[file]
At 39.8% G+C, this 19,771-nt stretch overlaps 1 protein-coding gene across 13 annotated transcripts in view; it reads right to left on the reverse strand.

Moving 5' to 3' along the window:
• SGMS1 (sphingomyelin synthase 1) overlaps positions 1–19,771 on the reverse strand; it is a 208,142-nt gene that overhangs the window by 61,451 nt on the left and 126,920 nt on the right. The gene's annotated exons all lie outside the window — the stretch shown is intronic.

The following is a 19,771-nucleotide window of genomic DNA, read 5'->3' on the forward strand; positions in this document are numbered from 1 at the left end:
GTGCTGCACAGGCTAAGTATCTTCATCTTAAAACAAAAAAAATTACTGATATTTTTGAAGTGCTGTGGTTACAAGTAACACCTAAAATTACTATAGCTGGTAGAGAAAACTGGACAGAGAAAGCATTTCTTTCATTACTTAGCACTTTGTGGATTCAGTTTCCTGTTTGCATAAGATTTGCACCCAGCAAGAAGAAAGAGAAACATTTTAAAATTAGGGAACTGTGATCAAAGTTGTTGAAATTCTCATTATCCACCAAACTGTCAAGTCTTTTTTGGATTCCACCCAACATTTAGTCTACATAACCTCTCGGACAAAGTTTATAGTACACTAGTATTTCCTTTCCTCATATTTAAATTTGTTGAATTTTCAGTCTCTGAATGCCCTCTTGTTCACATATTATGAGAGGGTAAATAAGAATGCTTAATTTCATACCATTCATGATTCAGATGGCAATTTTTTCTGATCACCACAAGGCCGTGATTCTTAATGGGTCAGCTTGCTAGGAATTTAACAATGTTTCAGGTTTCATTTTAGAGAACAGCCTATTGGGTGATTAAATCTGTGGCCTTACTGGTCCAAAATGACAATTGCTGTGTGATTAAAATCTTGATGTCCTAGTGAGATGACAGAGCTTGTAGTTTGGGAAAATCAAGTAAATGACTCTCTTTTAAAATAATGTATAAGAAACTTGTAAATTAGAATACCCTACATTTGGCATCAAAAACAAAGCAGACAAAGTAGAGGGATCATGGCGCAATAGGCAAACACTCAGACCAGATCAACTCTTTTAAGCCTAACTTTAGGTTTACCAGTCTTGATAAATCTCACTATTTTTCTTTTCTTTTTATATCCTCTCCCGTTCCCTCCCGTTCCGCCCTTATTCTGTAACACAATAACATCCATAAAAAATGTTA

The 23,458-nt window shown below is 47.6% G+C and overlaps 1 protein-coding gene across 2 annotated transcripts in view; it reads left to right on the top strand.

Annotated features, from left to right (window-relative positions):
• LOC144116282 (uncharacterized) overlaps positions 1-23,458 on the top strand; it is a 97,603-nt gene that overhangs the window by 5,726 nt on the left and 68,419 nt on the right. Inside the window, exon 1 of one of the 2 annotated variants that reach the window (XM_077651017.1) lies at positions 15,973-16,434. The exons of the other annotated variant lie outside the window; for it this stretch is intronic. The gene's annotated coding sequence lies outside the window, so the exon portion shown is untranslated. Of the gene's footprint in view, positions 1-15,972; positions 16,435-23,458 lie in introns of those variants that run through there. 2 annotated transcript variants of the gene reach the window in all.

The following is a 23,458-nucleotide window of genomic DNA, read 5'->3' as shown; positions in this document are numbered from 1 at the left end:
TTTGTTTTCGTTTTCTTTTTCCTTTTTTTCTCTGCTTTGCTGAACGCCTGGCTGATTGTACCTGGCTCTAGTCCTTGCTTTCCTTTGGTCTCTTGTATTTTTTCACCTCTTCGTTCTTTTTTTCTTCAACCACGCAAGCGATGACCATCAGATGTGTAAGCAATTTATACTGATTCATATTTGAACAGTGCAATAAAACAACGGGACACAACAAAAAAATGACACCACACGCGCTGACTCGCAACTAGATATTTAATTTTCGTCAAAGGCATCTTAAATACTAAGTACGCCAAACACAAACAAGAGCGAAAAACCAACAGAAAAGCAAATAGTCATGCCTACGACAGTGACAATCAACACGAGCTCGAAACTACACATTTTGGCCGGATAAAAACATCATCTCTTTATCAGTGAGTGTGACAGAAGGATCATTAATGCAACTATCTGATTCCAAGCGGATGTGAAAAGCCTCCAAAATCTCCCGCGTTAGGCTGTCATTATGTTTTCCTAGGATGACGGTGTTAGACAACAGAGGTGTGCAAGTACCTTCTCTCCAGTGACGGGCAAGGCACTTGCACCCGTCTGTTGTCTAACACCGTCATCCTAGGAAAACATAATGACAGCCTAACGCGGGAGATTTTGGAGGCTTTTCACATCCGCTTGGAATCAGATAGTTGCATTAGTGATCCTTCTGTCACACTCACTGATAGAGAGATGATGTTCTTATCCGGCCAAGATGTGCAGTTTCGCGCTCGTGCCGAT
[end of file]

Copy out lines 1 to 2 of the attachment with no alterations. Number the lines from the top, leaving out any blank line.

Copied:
At 39.8% G+C, this 19,771-nt stretch overlaps 1 protein-coding gene across 13 annotated transcripts in view; it reads right to left on the reverse strand.

Moving 5' to 3' along the window: